Snowman and presents
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Christmas is a wonderful time of year.

Families and friends reunite and for an all-too-brief time, and demanding work priorities are put aside in favour of festivities. And in our busy lives that’s exactly what we need.

But now that we’re back in the office, it’s worth bearing in mind that Christmas can also create a tipping point in our finances. All those festive pleasures come with a price tag, which can lead to an unpleasant financial hangover.

There is strong cultural pressure to spend money over Christmas – in fact, one in three of us feel pressured to spend more than we can afford. The demands of food, gifts and holiday transport mean the average household spends £500 more in December than they do in the average month. And the fact that many of us are paid earlier in December, making it quite a stretch to the next payday, doesn’t help.

Some fund Christmas through taking out an overdraft, others by borrowing from family. But, worryingly, large numbers of us are relying on credit cards and punishing payday loans to get us through this expensive time of year.

Facing the music

In the New Year, once the music stops and reality sets in, many of us wake up with a painful financial hangover. We saw in the first few days of 2018, when debt advice charity National Debtline reported that 16% of people surveyed – equivalent to nearly 8 million people in the UK – said they’re likely to fall behind financially in January because of overspending during the Christmas period. And Action for Children recently reported that a quarter of parents in the UK borrow money to cover Christmas expenses, which means more debt following them into the New Year.

And with the news that UK households are spending more than their income for the first time since 1988, the effects of this festive financial hangover will be keenly felt around the country.

The problem is that in the build-up to Christmas, it’s easy to lose sight of the financial consequences of overspending. This is why it’s important that as many people as possible are aware of the resources they can draw on if they slip into difficulty.

Falling behind financially has proven adverse consequences. It impacts on personal relationships and  mental health – in fact, 40% of people with mental health problems have severe or crisis debts. Financial problems have also been shown to affect physical health and social wellbeing, making it harder to enjoy the kinds of social interactions that we all need.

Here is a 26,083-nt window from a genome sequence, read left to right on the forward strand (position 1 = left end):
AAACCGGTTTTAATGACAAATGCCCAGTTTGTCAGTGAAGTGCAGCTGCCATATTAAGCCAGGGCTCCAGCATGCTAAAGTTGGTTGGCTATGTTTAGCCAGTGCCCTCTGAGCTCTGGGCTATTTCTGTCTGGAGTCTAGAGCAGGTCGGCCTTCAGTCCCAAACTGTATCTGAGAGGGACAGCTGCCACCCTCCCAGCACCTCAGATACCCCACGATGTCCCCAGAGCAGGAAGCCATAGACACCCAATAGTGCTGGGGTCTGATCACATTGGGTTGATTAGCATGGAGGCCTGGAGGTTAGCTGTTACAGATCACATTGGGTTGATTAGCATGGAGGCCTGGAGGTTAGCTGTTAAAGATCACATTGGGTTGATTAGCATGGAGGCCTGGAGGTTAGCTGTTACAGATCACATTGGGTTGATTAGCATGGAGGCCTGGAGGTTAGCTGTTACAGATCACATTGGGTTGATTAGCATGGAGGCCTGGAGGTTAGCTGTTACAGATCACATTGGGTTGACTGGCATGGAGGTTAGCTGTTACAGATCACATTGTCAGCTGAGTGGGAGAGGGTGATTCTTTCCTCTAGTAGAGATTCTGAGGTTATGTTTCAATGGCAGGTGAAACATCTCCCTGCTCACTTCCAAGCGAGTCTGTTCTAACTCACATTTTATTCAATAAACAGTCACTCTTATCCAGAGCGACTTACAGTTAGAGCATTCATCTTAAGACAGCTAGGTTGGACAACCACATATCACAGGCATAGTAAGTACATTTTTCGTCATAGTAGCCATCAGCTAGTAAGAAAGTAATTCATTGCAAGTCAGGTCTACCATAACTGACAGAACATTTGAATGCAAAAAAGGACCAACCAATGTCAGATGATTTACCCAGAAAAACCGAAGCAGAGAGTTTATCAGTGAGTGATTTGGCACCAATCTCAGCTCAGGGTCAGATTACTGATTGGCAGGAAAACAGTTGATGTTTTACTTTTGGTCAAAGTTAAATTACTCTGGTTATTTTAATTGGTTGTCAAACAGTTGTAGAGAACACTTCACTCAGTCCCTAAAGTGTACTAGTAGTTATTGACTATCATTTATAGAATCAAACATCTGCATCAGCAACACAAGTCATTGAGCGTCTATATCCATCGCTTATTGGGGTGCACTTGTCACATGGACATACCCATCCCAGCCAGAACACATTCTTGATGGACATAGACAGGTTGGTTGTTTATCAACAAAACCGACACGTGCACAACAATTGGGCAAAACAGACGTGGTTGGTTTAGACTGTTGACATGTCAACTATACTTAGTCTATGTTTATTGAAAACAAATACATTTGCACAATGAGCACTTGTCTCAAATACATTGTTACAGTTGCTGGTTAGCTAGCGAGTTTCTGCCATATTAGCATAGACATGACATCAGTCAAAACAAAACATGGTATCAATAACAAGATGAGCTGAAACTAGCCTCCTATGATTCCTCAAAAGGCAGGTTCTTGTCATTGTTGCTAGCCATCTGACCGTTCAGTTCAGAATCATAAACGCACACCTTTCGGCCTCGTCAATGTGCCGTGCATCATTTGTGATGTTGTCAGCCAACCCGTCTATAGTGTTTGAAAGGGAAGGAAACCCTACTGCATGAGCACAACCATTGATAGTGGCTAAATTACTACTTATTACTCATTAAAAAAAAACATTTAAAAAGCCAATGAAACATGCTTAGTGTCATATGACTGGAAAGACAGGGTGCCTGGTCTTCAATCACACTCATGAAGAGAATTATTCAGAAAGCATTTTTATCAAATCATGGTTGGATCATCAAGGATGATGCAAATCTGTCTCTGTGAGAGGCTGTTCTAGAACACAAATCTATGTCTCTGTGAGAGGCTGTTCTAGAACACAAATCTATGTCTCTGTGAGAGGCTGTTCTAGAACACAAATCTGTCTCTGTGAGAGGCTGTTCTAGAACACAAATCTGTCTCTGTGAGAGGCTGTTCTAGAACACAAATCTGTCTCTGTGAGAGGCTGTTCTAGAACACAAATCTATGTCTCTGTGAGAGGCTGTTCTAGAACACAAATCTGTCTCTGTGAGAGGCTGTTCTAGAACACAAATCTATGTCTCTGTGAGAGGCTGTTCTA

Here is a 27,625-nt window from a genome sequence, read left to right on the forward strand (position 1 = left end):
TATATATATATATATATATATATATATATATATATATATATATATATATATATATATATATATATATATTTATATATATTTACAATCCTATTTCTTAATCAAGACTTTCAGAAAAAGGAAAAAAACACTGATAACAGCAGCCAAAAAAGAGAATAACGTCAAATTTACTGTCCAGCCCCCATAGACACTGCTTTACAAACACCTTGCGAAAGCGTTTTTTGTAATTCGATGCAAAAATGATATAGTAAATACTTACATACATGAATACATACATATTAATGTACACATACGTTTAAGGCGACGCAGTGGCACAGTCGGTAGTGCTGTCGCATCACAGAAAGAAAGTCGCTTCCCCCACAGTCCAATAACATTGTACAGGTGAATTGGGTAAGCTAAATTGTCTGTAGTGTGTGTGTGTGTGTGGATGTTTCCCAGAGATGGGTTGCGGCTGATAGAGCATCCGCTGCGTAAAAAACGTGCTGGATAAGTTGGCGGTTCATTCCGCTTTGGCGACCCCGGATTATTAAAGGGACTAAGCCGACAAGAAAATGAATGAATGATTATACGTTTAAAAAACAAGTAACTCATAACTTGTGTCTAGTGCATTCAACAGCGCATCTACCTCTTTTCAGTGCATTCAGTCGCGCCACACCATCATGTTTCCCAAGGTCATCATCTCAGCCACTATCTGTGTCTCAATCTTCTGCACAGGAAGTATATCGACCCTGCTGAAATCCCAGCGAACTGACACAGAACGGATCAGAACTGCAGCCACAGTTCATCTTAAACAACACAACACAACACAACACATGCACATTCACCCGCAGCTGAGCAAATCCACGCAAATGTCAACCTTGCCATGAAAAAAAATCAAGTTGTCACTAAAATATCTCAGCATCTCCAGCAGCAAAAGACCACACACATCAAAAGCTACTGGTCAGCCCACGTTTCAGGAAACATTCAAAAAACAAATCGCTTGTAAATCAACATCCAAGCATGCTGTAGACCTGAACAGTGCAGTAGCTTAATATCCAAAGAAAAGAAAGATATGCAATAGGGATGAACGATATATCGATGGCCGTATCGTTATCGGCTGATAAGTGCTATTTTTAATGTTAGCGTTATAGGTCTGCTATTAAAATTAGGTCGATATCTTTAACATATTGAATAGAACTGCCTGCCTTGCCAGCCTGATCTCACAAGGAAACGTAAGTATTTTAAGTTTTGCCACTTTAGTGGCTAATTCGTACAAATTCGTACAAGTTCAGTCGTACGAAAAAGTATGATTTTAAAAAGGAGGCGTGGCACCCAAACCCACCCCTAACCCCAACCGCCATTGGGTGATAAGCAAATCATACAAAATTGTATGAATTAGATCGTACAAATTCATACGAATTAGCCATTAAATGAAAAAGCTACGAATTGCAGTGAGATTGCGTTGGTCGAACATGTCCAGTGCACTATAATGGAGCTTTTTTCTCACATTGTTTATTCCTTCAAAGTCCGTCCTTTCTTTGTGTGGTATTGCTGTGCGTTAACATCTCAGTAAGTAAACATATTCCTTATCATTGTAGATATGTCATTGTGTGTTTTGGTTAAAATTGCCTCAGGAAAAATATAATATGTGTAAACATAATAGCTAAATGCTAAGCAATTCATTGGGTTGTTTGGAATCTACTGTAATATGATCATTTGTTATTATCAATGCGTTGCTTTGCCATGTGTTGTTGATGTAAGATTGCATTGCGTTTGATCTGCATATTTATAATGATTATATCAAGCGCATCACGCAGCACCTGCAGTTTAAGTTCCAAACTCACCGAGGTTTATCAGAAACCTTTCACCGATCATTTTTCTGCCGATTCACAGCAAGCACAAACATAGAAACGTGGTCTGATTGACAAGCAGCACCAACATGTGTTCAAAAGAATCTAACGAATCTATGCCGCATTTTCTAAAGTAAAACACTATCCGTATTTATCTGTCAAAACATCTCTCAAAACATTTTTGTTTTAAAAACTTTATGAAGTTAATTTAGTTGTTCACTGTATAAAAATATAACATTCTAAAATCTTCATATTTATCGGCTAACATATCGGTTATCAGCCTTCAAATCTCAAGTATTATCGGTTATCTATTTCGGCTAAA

But the impact isn’t just on people, it affects businesses too.

The cost to business

Research by Barclays found that poor financial wellbeing in the workforce can cost organisations 4% of their productivity [PDF]. It also noted that money worries were causing 46% of employees to lose sleep, and causing the work of one in five to suffer. There’s evidence that people are interested in improving their financial wellbeing – a new report from Barnett Waddingham says half of all employees say they’d make use of financial wellbeing benefits if they were offered.

So it’s not surprising that more employers are taking financial wellbeing in the workplace seriously. Some of the financial wellbeing programmes businesses are offering are preventative, like educational seminars and one-to-one advice sessions, while others are reactive, aimed at helping employees get back on track financially. At the Bank Workers Charity (BWC), we welcome this and want to see businesses do more for their employees’ financial wellbeing.

One important way for this to happen is for managers to develop their own awareness of the resources they can direct staff towards. Line managers are usually the first organisational touch point for employees who are struggling with personal problems. In the New Year, some of them might learn that members of their team are dangerously overstretched following an expensive Christmas season and are looking for help in dealing with this financial hangover. The sooner these employees receive help the better, so an early referral to a recommended source of support is the best route to take.

How can you help employees start 2019 on the right foot financially?


  • Many UK businesses have an employee assistance programme (EAP) which provides services including financial information and advice
  • Of UK businesses, 22% are now estimated to have financial wellbeing programmes in place, so it’s important that managers are aware of internal resources and support that may be of help to employees


Read our 2017 whitepaper, Time to do more: Financial wellbeing at work, to find out more about the scale of financial difficulties in the UK population, how these impact on businesses performance, and how and why businesses should play a role in improving financial literacy among their workforce.

A version of this article first appeared in 2016.